STAGES – a video game musical is a bold new musical pushing boundaries at the VAULT Festival
“How do you do this alone?”
Well the answer is you don’t, especially when the question is about new musicals. STAGES – a video game musical arrives at the VAULTs as the first production from ALP, a company founded to develop and nurture artist-driven new British musicals with full acknowledgment that this is a show still on its journey, more than a work-in-progress but not yet the final product either.
Written by Christian Czornyj (Catch Me), STAGES draws inspiration from gaming to explore worlds of drama within the confines of its domestic context. At the heart of it lies neuro-diverse 16-year-old Aiden who loves video games, not least because they allow him a measure of control that he doesn’t have IRL. And as his mum has just been diagnosed with cancer, that’s a power he really wishes he possessed. Continue reading “Review: STAGES – a video game musical, VAULT Festival”
Canadian soprano and OG Cosette, Rebecca Caine takes on the Ten Questions for Ten Years challenge
Rebecca Caine may have been in a couple of musicals you’ve heard of before, but my introduction to her was through Tête à Tête’s inspired take on Salad Days at the old Riverside Studios in Hammersmith, recollections of which below. She’s also one of the more entertaining people to follow on Twitter, just don’t mention anyone called Jonas…
“Salad Days! Such a lovely production. I used to love pulling people out to dance with, some would dance me off my feet, as a Don in the pre show, seating Cameron Mackintosh, calling him Mackintosh Minor and telling him to pull his socks up and watching the happiness of the audience at the end when they were just happy to be silly on a sunny day in 1954 Hyde Park.”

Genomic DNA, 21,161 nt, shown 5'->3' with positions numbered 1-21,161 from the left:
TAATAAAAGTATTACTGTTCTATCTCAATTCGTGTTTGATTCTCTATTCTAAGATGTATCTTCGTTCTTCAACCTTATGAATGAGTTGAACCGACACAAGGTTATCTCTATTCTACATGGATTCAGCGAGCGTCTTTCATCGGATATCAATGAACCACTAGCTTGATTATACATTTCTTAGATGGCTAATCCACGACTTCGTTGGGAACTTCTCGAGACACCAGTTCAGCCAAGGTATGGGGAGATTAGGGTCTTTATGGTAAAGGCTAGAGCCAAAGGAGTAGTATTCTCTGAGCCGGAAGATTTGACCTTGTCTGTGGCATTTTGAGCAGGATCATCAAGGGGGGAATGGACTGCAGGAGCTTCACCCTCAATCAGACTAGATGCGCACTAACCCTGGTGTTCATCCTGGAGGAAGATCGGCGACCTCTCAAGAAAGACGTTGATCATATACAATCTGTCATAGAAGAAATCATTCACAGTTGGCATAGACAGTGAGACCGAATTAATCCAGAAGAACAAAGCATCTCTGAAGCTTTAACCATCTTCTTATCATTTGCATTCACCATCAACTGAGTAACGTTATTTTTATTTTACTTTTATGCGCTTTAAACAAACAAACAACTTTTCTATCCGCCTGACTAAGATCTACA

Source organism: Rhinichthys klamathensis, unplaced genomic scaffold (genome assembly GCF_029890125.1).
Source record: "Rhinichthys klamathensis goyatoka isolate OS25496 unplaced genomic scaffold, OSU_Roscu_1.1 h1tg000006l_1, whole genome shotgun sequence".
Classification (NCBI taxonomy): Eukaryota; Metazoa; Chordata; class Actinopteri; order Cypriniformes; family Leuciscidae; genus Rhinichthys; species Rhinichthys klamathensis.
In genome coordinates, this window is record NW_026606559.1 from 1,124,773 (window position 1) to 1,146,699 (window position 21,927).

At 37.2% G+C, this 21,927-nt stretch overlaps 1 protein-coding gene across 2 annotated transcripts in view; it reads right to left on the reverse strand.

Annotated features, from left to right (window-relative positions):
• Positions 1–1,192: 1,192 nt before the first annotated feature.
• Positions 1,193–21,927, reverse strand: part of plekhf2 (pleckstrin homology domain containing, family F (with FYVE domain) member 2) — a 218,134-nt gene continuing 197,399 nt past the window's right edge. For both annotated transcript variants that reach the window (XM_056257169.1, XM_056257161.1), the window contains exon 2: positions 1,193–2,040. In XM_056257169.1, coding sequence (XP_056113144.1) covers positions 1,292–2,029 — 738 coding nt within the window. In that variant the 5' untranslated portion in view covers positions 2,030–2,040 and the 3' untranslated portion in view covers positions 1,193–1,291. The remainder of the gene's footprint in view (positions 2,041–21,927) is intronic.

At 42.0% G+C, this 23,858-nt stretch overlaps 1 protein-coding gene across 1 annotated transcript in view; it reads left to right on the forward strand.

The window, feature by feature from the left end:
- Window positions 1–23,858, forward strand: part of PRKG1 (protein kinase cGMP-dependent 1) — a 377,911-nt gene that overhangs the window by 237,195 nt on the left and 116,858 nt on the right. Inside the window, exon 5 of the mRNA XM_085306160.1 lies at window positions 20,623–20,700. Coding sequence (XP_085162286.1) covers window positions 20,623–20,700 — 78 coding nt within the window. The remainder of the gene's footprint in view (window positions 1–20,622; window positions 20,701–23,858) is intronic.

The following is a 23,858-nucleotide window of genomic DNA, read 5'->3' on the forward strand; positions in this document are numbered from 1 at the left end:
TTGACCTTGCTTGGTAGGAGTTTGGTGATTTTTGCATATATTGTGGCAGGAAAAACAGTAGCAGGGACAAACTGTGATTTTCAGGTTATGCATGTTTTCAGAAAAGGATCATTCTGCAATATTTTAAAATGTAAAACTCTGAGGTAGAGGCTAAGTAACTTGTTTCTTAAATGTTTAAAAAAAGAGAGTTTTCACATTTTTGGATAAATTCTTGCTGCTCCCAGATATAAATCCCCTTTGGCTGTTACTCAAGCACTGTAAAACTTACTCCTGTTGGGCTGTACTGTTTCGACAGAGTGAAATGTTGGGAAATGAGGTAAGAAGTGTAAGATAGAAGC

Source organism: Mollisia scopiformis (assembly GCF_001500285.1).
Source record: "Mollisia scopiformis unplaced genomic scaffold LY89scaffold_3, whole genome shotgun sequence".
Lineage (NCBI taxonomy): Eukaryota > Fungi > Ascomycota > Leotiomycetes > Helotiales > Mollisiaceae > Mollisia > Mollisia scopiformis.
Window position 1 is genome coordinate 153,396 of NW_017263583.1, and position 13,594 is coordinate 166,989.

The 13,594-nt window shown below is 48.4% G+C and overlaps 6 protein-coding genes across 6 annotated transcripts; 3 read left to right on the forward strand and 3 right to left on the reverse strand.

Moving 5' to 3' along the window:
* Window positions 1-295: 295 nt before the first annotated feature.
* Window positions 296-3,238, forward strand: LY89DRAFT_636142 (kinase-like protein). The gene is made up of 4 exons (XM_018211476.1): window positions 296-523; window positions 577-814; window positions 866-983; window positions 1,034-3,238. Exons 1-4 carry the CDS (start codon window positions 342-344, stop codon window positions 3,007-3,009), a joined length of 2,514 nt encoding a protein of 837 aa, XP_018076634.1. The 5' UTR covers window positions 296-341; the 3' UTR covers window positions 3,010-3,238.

Continue reading “10 questions for 10 years – Rebecca Caine”
“If only I were famous from the telly”
Across its two discs and twenty-three tracks, there’s an awful lot of whimsy to Alexander S Bermange’s latest compilation album Wit and Whimsy and not quite enough wit to sustain it. Bermange is a composer who has had as much success writing comic songs for radio as he has in straight-up musical theatre (the two shows of his that I’ve seen – The Route to Happiness and Thirteen Days – were both part of festivals).
That said, he has an impressive contacts list as evidenced by the range of people who have joined in on the action here – Laura Pitt-Pulford, Tracie Bennett, David Bedella, Cassidy Janson, Emma Williams, even Christopher Biggins. And with a guest list of this quality, naturally there are moments that shine here. Continue reading “Album Review: Wit and Whimsy – Songs by Alexander S Bermange”
“There is more to life than you ever knew, than you ever dreamed,”